Calibrate for printing flat:

Use a DTI clock to probe the bed at the three towers, as described in an earlier step (For a round bed, the suggested probing positions are: X=0, Y=120 for Z tower; X=-104, Y=-60 for X tower; X=104, Y=-60 for Y tower.). Additionally probe the middle of the bed, ie. X=0, Y=0. A difference between the average tower measurements and the central measurement will indicate that the printer carriage is moving in a convex/concave manner in stead of moving in a flat plane. To raise the central position in relation to the tower positions, reduce the value for PRINTER_RADIUS and vice versa.

Notes: The above steps will normally only need to be performed once for a particular printer. The tower calibration generally only needs to be performed whenever the bed assembly gets disturbed, for example after replacing the glass plate. The Z height is the only thing which needs to be set on a frequent basis. As this is easy enough to do, I tend to set the Z height before every print and with the print bed preheated.

Step 26: Door Panels

Door panels will provide protection during a print by keeping fingers out of the build area. At the same time door panels in combination with a heated build platform happen to retain heat, reducing the risk of warping. I created door panels by means of vacuum forming. See the pictures to see how to fit door panels and door magnets. The spacers for the magnets are to be mounted flush with the edges of the uprights. The magnets can be moved in and out for setting up correctly.

Step 27: Fitting a Diamond Hotend

The Diamond Hotend as developed by can be fitted to the DeltaTrix 3D printer in order to achieve multi-colour and multi-material 3D printing. So far I have designed an end effector which accepts the Prusa i3 version of the hotend. I came as far as fitting the resulting assembly to a DeltaTrix, but I have not yet gone beyond that. Attached to this step are the stl files for printing the bits I designed. Also attached is the 3D model of the assembly in native AutoCAD 3D dwg format, and in ACIS (*.sat) format for use in the majority of other 3D design software. Head over to for further details.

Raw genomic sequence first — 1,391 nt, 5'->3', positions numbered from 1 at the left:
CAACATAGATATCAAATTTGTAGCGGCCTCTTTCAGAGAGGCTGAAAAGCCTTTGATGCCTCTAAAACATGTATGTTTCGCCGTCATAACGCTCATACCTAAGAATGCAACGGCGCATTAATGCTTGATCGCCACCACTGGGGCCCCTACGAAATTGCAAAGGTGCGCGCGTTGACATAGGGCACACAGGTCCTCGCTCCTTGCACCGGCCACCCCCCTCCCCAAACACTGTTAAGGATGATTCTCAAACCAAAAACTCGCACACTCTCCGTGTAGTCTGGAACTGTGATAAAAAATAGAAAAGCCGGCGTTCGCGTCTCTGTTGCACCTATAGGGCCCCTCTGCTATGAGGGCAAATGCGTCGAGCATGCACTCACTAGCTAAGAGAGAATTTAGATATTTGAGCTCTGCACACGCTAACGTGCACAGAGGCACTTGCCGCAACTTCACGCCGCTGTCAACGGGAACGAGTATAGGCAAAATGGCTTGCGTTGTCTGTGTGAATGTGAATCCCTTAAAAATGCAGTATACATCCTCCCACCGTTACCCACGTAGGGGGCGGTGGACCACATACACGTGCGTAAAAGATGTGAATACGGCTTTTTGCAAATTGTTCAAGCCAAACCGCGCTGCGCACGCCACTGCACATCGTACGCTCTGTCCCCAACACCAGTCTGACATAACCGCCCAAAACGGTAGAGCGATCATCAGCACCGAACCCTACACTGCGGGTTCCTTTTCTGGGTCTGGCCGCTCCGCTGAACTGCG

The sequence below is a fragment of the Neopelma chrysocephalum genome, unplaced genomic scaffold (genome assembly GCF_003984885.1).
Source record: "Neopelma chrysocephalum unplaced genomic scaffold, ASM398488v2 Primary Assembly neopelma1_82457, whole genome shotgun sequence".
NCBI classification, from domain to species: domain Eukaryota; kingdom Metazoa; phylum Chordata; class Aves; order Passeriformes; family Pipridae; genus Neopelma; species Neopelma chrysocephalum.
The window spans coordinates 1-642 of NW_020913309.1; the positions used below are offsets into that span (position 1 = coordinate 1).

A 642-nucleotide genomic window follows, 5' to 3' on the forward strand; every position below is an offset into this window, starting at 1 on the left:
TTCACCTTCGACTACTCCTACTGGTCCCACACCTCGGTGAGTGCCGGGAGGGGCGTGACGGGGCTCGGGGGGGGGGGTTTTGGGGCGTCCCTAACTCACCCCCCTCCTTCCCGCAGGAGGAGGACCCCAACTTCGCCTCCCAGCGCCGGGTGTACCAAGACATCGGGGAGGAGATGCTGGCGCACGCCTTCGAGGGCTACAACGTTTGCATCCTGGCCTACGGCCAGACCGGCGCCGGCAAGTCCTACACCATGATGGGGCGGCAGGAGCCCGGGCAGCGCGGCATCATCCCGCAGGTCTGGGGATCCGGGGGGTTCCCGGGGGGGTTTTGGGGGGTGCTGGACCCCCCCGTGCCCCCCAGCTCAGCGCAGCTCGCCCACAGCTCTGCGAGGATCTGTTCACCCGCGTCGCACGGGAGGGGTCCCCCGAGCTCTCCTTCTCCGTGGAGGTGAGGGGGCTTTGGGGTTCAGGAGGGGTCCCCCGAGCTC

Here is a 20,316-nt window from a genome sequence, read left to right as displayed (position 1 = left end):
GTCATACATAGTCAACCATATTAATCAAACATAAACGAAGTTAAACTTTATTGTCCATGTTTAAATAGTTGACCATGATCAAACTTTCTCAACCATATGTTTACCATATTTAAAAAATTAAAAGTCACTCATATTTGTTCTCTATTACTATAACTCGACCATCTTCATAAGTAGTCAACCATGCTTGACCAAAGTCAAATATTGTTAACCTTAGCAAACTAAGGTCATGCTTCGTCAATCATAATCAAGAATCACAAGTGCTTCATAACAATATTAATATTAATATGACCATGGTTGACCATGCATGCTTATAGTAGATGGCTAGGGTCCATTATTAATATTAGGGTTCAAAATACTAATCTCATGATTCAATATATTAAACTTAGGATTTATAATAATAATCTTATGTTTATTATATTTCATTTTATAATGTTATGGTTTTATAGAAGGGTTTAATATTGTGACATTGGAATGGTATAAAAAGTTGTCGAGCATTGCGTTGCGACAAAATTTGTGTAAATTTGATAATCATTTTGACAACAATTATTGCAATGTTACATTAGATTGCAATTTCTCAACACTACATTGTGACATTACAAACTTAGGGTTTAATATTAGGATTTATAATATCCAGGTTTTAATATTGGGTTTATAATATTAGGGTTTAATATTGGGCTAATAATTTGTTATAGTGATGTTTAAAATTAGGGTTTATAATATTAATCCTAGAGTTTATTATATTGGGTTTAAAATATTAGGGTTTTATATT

Other parts needed are an extra pair of extruders, spool holders, and D-spacers as required. See a previous step for the necessary stl files of the plastic bits.

Step 28: Optional Cooling for Stepper Motors.

The steppers for the three towers can run fairly hot. The stepper closest to the 80x80mm fan is not too bad, as the airflow from the fan helps a lot. I personally have not experienced any issues due to the motor temperature, especially as most of my printing happens in a basement with a low ambient temperature. If you are concerned with motor temperature, you could print a set of motor ducts as per attached stl file. The ducts accept 40x40mm fans, which can be attached by means of self tapping screws. The duct will simply click onto the back of the stepper motor by means of a snap fit. The tabs extend far enough to enable a duct to be easily taken off as well.

Please note, the snap fit has been designed around the actual motor model I am using. If you are using a different motor, you might need to tweak the design a little bit. In this case, use the attached ACIS file (*.sat) as a starting point.

Step 29: Troubleshooting

New section - currently being updated.

A 3D printer is a fairly complicated piece of equipment, combining mechanical components with electronics and software. This section attempts to provide a starting point for troubleshooting.

Missing steps